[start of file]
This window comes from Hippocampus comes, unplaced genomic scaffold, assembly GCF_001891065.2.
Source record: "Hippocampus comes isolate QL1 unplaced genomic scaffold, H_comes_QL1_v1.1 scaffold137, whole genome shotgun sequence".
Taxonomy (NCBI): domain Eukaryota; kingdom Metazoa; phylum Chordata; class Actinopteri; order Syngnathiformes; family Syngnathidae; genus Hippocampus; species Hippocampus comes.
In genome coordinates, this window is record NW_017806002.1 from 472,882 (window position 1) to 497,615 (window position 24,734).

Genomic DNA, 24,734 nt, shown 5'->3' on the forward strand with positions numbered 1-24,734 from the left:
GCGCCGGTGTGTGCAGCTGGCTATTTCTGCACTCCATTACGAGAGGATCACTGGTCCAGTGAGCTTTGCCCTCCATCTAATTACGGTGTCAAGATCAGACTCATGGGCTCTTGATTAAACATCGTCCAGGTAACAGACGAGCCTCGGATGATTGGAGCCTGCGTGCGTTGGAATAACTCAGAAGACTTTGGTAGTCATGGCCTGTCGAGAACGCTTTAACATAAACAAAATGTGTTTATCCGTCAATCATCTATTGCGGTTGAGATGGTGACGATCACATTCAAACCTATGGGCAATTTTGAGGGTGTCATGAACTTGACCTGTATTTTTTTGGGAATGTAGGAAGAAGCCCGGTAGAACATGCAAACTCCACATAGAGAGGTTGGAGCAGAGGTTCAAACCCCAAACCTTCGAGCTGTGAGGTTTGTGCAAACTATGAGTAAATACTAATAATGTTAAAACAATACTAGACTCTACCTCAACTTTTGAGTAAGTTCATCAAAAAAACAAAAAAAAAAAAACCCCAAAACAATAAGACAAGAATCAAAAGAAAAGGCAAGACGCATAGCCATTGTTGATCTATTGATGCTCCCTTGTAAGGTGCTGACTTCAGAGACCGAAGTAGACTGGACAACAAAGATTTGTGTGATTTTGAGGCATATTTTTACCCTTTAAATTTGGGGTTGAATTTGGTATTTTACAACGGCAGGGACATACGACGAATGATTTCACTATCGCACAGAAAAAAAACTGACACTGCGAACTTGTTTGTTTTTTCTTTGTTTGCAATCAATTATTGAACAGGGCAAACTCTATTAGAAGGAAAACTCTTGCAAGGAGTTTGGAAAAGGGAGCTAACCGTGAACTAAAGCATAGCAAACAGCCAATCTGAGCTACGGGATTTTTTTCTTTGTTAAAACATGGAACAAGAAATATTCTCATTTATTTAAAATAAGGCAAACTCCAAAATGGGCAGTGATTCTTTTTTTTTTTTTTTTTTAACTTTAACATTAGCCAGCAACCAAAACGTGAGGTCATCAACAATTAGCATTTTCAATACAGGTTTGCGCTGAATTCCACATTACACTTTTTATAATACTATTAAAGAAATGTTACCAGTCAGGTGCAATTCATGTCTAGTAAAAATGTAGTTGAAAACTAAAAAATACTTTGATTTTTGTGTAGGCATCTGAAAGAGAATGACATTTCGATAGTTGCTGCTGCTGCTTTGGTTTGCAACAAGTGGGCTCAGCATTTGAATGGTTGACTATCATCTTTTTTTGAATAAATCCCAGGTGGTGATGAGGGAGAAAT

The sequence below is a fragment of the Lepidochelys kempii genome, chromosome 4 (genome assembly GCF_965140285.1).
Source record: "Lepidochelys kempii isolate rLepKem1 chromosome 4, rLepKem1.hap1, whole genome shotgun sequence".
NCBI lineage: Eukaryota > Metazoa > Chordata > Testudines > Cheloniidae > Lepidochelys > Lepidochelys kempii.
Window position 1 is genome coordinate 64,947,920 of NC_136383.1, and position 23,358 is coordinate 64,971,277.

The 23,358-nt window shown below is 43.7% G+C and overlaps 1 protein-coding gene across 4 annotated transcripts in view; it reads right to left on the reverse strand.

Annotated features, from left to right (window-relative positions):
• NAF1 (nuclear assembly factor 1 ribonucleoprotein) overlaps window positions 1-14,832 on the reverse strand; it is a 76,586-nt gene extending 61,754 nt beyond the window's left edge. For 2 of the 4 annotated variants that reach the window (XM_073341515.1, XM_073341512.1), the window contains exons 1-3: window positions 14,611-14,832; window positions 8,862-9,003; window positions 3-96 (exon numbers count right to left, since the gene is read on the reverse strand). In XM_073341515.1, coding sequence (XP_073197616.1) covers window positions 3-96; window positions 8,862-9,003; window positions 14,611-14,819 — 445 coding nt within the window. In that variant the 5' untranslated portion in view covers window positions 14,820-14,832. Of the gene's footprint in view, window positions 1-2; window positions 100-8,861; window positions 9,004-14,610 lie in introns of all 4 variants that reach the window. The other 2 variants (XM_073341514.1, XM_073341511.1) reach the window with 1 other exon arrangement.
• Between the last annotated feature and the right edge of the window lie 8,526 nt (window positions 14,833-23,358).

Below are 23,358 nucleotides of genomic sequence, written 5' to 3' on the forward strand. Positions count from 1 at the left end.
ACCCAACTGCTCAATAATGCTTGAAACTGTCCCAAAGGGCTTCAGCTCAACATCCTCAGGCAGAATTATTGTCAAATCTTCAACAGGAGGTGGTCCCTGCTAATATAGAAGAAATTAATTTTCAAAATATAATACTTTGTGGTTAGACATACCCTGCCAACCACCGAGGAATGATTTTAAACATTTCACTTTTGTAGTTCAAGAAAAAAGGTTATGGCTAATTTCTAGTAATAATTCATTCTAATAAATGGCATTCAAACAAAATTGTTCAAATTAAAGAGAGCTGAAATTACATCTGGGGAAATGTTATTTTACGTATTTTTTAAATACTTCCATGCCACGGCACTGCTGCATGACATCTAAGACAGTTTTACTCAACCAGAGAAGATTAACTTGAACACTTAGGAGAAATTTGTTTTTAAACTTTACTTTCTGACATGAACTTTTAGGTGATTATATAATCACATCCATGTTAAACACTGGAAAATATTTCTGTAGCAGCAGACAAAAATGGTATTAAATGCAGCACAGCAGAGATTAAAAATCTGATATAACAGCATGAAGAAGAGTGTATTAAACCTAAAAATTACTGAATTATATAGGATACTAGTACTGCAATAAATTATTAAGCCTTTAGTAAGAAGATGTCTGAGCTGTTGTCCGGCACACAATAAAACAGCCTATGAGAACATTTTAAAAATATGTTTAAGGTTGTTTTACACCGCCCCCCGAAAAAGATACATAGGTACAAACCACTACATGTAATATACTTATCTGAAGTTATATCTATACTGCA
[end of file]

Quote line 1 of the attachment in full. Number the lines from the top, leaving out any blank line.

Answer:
This window comes from Hippocampus comes, unplaced genomic scaffold, assembly GCF_001891065.2.